Environmental Science

The Effects of the Hurricane Killed Sturgeon in the Apalachicola River

The Effects of the Hurricane Killed Sturgeon in the Apalachicola River

In 2018, hurricane Michael churned through the Gulf of Mexico before making landfall near Florida’s Apalachicola River, leaving a trail of devastation in its wake. On land, the path was easy to follow, but debris and infrastructure failures lowered the river’s water quality and killed roughly half of the gulf sturgeon population. A study conducted in collaboration with the US Fish and Wildlife Service by researchers at the University of Georgia reveals new details about how a decrease in oxygen levels affected the river’s ability to sustain life in the days following the historic Category 5 storm.

The findings were published in the Transactions of the American Fisheries Society in December. The data supporting the findings was made possible by a long-term project monitoring gulf sturgeon in the Apalachicola River. Fish with special tags were still being tracked by equipment that survived the storm, while weather stations and tide gauges reported statistics like temperature, water flow, and oxygen levels.

As a result, scientists at the University of Georgia Warnell School of Forestry and Natural Resources have a precise timeline of what happened with the river’s oxygen levels, as well as the fate of sturgeon that were able to escape up the river or into the Gulf of Mexico.

“We had a couple different metrics for ‘before’ adult population estimates, and there’s also monitoring for other [sturgeon] in all the rivers nearby, so we would know if they went into other rivers,” said Adam Fox, an assistant research scientist at Warnell and co-author of the study. “So, all of that gave us information that we saw a decline of 36% to 60% of the adult fish compared to pre-storm estimates.”

This is obviously very concerning, especially because hurricanes are supposed to increase in frequency and intensity with climate change.

Adam Fox

The sturgeon is a federally protected species. The fish, which lives in both the Gulf of Mexico and nearby rivers, used to have a range that stretched from Tampa Bay to New Orleans. Today, only seven rivers have small populations, with the Suwanee and Apalachicola rivers having the largest.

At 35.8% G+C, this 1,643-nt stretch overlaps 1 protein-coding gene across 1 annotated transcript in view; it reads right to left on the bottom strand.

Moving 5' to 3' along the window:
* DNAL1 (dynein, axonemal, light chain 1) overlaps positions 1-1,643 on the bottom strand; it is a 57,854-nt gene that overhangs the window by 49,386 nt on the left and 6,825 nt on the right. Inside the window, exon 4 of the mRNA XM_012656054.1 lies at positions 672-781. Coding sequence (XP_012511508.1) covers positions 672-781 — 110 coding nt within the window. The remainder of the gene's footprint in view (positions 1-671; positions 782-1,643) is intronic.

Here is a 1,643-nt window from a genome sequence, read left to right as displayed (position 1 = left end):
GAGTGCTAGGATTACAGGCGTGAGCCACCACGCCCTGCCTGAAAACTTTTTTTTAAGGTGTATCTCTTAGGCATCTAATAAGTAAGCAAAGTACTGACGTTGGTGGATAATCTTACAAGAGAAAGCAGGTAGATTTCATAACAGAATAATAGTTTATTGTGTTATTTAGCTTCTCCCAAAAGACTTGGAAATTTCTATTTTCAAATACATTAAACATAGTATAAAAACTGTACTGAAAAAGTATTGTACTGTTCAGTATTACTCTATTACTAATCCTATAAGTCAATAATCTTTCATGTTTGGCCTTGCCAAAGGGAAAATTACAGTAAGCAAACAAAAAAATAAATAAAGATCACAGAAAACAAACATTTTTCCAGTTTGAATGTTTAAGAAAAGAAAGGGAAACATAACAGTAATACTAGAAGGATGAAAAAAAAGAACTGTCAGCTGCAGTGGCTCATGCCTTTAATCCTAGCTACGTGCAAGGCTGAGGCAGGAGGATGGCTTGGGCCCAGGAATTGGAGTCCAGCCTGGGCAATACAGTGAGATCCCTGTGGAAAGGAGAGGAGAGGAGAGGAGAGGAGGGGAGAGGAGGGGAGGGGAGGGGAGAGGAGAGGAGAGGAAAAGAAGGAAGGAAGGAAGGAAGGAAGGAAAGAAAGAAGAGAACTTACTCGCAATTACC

On October 10, 2018, Hurricane Michael made landfall. Data collected in the following days revealed that fish that left the river within 60 hours – by Oct. 13 – survived. Normally, oxygen levels in the Apalachicola River range between 4 and 6 milligrams per liter, but in the aftermath of Hurricane Michael, the level dropped to near zero and remained there for nearly a month.

When debris, sewage or other nutrients increase in a waterway, it can reduce the amount of oxygen that’s dissolved in the water and available to aquatic life. Previous studies have documented drops in water oxygen levels due to hurricanes and the resulting fish kills but this is the first study to quantitatively assess how a hurricane affected gulf sturgeon.

Hurricane’s effects killed sturgeon in Apalachicola River

With a population of around 1,000 adult fish, losing between 30% and 60% could be a huge setback, according to Fox, especially since hurricanes are expected to increase in number and strength due to climate change.

“This is obviously very concerning, especially because hurricanes are supposed to increase in frequency and intensity with climate change,” Fox said, noting that hurricanes have historically hit the western portions of the panhandle, where gulf sturgeon have struggled for generations. However, Fox and the study’s lead author, 2021 Master of Science graduate Brendan Dula, realized that another aspect of the sturgeon population was still missing.

“Because if the adults were dying, we thought we were probably going to lose an entire juvenile year class,” he added. After hatching further upstream, juvenile sturgeon spend the first couple years of their life in estuaries – not quite the gulf, but not quite the river.

When Michael hit, the team had only tagged five juveniles and all of them disappeared. The next year, when they set out to count the most recent juvenile fish to enter the estuaries, they were surprised by what they found.

“We had more ‘age 1’ fish than we had in the years preceding the storm. As a result, they sought refuge somewhere upriver. We believe the water was better oxygenated below the Jim Woodruff Lock and Dam “Fox stated. “Although Gulf sturgeon spawn in the spring, there is growing evidence that they also spawn in the fall. Spawning is also affected by flow, so a high river flow may have resulted in a successful fall spawn.”

Despite laying up to 400,000 eggs per year, only about 50 offspring survive to the age of one in the Apalachicola River each year. However, in the two years since Hurricane Michael, the number of juveniles each year has risen to more than 100.